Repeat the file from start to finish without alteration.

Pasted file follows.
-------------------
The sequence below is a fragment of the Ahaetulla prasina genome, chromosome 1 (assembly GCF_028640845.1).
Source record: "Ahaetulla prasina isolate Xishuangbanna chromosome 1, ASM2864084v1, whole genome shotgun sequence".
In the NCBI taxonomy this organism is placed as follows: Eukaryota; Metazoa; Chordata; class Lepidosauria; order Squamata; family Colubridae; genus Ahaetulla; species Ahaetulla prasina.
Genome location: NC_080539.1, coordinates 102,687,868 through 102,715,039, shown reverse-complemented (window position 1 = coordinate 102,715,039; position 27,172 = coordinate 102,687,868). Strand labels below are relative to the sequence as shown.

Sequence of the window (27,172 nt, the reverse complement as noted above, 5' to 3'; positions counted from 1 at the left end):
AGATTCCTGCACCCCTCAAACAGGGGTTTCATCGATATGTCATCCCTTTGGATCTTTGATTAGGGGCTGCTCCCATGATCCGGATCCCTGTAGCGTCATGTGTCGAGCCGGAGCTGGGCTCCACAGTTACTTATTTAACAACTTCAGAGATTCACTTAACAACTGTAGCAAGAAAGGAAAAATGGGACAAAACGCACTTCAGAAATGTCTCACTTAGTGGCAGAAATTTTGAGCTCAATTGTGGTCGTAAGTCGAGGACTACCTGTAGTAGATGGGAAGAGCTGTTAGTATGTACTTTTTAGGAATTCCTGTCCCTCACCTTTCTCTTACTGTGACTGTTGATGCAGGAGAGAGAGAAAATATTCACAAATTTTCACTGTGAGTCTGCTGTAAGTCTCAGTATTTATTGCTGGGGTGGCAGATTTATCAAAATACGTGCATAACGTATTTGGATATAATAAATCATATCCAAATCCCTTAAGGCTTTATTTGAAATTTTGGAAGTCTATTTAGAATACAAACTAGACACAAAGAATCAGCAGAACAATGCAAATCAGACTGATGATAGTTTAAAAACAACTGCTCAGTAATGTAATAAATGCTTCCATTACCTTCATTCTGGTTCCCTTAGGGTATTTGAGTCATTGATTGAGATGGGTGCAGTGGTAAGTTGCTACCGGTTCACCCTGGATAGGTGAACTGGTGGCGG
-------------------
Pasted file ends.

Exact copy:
The sequence below is a fragment of the Ahaetulla prasina genome, chromosome 1 (assembly GCF_028640845.1).
Source record: "Ahaetulla prasina isolate Xishuangbanna chromosome 1, ASM2864084v1, whole genome shotgun sequence".
In the NCBI taxonomy this organism is placed as follows: Eukaryota; Metazoa; Chordata; class Lepidosauria; order Squamata; family Colubridae; genus Ahaetulla; species Ahaetulla prasina.
Genome location: NC_080539.1, coordinates 102,687,868 through 102,715,039, shown reverse-complemented (window position 1 = coordinate 102,715,039; position 27,172 = coordinate 102,687,868). Strand labels below are relative to the sequence as shown.

Sequence of the window (27,172 nt, the reverse complement as noted above, 5' to 3'; positions counted from 1 at the left end):
AGATTCCTGCACCCCTCAAACAGGGGTTTCATCGATATGTCATCCCTTTGGATCTTTGATTAGGGGCTGCTCCCATGATCCGGATCCCTGTAGCGTCATGTGTCGAGCCGGAGCTGGGCTCCACAGTTACTTATTTAACAACTTCAGAGATTCACTTAACAACTGTAGCAAGAAAGGAAAAATGGGACAAAACGCACTTCAGAAATGTCTCACTTAGTGGCAGAAATTTTGAGCTCAATTGTGGTCGTAAGTCGAGGACTACCTGTAGTAGATGGGAAGAGCTGTTAGTATGTACTTTTTAGGAATTCCTGTCCCTCACCTTTCTCTTACTGTGACTGTTGATGCAGGAGAGAGAGAAAATATTCACAAATTTTCACTGTGAGTCTGCTGTAAGTCTCAGTATTTATTGCTGGGGTGGCAGATTTATCAAAATACGTGCATAACGTATTTGGATATAATAAATCATATCCAAATCCCTTAAGGCTTTATTTGAAATTTTGGAAGTCTATTTAGAATACAAACTAGACACAAAGAATCAGCAGAACAATGCAAATCAGACTGATGATAGTTTAAAAACAACTGCTCAGTAATGTAATAAATGCTTCCATTACCTTCATTCTGGTTCCCTTAGGGTATTTGAGTCATTGATTGAGATGGGTGCAGTGGTAAGTTGCTACCGGTTCACCCTGGATAGGTGAACTGGTGGCGG